It’s all very well for a man at sea to pray to Thor, but here on land we’re overrun
by demons, and more and more people are being driven off their land by the dead
who refuse to lie quiet. This new power may be just the thing we need.
This doesn’t change people’s engagement with their surroundings, of course. Trolls and witches and the old gods are still there, but the Christians can only hope their god is strong enough to protect them. In Iceland, a world of fire and ice, the very landscape can only be explained by legends. Even the Christian Gudrid sees the volcano Snaefel as a gateway between the mortals’ realm and the gods’: ‘Under that smooth cone of white lie the doors of Niflheim, where hel rules.’ And this landscape itself – bleak and stark at first glance, but full of beauty to Elphinstone’s eye – is so richly described as to be almost a character in itself.
Something I particularly liked was that Elphinstone never lets you forget that this isn’t just a story: it’s a transcript of a woman telling her story to someone else. For example, in Agnar’s introduction he feels compelled to justify his actions; not only in transcribing Gudrid’s story but in writing down the legends and stories of his fellow Icelanders – an act which many see as abhorrent: ‘Both bards and common folk say that it is a kind of death, to put into black words on vellum what should be alive, spoken and sung when people are gathered together.’ He loyally writes down exactly what Gudrid says, even when she digresses – as she does increasingly, as time goes on and she grows fonder of the awkward young monk taking down her narration. She coaxes him into conversation, and the transcript has playful lacunae where Agnar effaces his own part, so that we only have Gudrid’s fragmented responses – cleverly framed so that Agnar’s excised comments can almost be reconstructed, like ghostly echoes.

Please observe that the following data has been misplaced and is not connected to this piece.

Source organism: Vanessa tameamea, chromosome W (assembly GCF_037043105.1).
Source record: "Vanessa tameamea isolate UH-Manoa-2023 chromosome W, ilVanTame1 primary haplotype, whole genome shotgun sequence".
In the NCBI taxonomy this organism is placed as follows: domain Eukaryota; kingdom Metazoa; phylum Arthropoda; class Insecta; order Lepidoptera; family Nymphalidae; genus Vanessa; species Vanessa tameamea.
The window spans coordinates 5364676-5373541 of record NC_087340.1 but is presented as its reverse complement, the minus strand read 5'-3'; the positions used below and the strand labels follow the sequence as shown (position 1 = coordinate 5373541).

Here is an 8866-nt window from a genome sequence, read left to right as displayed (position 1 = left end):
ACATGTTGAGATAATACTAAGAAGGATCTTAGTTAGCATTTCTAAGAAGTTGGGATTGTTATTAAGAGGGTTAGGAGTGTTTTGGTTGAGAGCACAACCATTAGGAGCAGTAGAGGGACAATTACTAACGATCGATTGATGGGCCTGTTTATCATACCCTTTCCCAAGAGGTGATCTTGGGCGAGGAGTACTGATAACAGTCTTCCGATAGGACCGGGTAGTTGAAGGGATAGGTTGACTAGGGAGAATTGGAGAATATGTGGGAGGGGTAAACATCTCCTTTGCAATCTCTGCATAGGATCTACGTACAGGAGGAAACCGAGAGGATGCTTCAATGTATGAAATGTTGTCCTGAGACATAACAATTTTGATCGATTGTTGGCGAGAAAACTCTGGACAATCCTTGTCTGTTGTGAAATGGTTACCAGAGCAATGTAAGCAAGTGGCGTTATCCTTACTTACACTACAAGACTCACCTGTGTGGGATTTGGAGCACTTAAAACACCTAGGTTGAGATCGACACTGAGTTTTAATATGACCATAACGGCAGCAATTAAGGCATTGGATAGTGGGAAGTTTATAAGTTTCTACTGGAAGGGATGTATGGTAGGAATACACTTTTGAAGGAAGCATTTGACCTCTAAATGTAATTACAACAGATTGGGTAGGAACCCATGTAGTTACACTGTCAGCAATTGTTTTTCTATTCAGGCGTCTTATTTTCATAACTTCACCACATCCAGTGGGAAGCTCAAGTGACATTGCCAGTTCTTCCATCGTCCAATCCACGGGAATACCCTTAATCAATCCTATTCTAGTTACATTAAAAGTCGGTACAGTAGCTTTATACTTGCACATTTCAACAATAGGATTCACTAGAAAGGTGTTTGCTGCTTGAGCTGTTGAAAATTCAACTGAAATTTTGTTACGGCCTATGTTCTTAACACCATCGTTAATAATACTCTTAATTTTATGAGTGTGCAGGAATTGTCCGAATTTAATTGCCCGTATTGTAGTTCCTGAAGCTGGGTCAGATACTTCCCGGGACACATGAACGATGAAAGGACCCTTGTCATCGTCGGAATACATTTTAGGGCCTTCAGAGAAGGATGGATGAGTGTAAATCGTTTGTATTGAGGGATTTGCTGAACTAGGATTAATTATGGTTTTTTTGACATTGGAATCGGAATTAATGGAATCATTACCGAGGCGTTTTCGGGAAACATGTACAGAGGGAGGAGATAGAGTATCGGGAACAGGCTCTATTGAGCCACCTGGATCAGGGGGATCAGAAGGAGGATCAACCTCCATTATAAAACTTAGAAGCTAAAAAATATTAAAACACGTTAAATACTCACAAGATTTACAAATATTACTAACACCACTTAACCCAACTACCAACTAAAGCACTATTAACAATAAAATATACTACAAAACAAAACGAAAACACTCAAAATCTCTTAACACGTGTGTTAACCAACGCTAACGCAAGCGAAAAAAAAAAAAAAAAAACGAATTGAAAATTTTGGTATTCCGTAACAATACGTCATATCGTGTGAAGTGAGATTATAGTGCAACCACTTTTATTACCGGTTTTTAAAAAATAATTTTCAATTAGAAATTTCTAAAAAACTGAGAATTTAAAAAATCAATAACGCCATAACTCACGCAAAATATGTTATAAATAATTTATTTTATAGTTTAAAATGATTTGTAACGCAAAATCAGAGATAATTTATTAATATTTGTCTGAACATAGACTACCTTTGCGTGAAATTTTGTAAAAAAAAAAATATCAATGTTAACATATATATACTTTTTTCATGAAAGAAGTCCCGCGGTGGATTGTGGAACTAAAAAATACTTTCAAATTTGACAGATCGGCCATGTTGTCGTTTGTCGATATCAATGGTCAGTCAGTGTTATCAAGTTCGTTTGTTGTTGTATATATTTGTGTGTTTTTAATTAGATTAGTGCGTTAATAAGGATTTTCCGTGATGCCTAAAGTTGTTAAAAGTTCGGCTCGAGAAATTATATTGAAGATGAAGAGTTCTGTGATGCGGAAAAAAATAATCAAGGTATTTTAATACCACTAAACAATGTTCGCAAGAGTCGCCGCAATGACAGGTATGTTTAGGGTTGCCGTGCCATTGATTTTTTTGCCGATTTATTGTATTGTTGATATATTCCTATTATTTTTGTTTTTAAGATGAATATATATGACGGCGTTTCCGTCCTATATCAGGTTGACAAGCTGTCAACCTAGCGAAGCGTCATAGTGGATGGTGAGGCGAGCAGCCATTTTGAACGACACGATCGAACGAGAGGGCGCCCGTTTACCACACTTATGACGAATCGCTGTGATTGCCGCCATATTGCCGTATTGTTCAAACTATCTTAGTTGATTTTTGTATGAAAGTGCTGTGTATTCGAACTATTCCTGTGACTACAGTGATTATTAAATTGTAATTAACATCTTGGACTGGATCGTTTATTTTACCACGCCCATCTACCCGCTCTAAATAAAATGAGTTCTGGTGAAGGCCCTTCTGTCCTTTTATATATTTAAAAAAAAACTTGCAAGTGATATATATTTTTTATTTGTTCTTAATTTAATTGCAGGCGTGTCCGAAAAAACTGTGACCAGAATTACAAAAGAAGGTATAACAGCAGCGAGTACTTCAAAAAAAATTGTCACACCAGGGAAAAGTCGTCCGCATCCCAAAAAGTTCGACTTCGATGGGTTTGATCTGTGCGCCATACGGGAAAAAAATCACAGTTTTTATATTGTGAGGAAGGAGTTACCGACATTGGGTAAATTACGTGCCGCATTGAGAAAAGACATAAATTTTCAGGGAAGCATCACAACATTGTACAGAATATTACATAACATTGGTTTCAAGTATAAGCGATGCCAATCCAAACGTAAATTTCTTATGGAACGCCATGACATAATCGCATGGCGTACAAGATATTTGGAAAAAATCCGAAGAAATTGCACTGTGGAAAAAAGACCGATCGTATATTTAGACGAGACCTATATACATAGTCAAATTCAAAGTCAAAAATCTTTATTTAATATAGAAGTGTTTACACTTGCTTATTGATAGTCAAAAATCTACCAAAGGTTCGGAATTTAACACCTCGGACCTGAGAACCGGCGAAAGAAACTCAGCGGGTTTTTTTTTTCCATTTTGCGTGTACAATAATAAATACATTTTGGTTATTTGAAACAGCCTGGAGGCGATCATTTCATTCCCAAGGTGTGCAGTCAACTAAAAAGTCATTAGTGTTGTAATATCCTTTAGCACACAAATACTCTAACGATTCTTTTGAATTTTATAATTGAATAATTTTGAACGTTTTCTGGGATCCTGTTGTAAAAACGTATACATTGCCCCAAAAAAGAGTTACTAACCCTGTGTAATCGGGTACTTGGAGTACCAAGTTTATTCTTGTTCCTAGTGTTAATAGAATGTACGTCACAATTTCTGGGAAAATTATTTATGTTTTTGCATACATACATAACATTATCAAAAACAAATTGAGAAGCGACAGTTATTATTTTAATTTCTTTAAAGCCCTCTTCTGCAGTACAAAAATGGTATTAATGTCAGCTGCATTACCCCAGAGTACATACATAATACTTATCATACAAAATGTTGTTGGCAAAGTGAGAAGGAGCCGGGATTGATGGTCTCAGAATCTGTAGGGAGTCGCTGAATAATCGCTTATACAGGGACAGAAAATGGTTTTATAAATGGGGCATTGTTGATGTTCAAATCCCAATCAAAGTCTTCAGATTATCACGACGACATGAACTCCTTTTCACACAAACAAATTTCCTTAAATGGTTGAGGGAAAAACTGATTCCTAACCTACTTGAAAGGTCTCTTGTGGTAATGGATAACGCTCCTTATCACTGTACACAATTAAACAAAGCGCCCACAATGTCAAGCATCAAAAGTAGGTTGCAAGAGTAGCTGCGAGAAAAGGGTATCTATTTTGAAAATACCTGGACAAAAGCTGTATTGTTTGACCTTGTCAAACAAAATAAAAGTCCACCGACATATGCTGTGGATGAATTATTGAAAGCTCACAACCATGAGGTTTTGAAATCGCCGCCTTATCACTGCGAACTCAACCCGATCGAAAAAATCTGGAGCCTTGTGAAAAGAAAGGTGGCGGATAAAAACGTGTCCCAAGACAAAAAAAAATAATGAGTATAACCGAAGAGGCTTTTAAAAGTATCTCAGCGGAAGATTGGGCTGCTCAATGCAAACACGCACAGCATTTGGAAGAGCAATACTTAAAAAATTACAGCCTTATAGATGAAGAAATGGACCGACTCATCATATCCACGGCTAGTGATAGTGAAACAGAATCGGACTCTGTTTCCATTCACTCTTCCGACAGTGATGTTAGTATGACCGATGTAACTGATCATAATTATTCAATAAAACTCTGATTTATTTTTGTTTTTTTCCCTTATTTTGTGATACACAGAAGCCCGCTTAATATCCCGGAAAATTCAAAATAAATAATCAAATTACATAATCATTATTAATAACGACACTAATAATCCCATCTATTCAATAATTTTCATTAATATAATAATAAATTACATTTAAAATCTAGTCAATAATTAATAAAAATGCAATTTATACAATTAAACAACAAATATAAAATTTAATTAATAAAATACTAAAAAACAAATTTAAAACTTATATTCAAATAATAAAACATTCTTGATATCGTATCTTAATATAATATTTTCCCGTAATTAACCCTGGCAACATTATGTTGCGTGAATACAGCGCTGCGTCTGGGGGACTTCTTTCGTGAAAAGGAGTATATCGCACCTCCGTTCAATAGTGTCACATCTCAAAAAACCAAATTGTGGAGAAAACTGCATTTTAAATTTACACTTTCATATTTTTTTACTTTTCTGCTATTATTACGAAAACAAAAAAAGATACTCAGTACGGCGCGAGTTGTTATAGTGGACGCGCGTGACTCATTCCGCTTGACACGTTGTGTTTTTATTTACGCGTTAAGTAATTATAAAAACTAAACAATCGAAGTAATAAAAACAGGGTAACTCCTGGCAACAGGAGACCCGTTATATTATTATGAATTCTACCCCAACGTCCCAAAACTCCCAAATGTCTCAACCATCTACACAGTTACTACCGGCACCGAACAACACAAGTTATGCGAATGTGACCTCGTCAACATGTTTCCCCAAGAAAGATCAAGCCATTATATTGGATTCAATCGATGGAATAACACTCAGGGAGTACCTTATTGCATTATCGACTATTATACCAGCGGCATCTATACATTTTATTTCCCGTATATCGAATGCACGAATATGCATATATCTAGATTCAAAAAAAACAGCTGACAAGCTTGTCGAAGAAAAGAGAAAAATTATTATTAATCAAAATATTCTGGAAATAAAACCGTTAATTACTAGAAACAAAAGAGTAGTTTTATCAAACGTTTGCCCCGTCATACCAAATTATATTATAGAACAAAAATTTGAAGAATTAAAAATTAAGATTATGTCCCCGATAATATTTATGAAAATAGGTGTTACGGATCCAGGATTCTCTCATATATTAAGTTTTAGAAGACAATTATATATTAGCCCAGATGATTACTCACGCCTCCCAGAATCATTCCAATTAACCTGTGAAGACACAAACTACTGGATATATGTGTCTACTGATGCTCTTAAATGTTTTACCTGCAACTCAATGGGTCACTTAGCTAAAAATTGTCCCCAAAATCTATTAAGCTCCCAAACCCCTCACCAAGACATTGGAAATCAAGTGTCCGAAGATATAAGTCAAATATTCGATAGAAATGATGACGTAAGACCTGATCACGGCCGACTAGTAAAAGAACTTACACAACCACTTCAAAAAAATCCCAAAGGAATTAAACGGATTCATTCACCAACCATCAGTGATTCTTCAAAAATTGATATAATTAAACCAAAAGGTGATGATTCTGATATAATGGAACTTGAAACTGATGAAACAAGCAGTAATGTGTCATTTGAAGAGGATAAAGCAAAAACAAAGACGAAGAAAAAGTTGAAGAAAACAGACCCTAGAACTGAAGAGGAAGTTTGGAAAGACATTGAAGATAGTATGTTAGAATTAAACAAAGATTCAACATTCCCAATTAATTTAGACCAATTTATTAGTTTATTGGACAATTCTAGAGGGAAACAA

It is a beautiful book, which is just as successful when describing the sun over fjords or ice-fields as it is when plunging you into a desperate struggle for survival aboard a tiny boat in a rough sea. If you’ve read The Far Traveler or King Hereafter or any of the sagas then you should try this too; it’s one of those rare novels that creates an inner spiritual world for its characters which is just as vivid and absorbing as their outer world. Gudrid is an attractive narrator: courageous, stoic and blessed with the tolerance that comes from a life negotiating the boundaries between worlds. She has passed from pagan to Christian; from familiar shores to the otherworldly mysteries of Vinland; and she has bridged the line so often drawn between women’s work and men’s work. The tale is tinged with the dreamy melancholy of an elderly woman. Gudrid is relict of a dying age of heroes and adventure, and she finds herself on the threshold of a new Christian world which believes it has an answer for everything. But how can that be, in a world where so much still lies over the horizon? Gorgeous.
Our world is made out of the empty places, Agnar,
and we’ll never touch anything but the fringes of the unknown.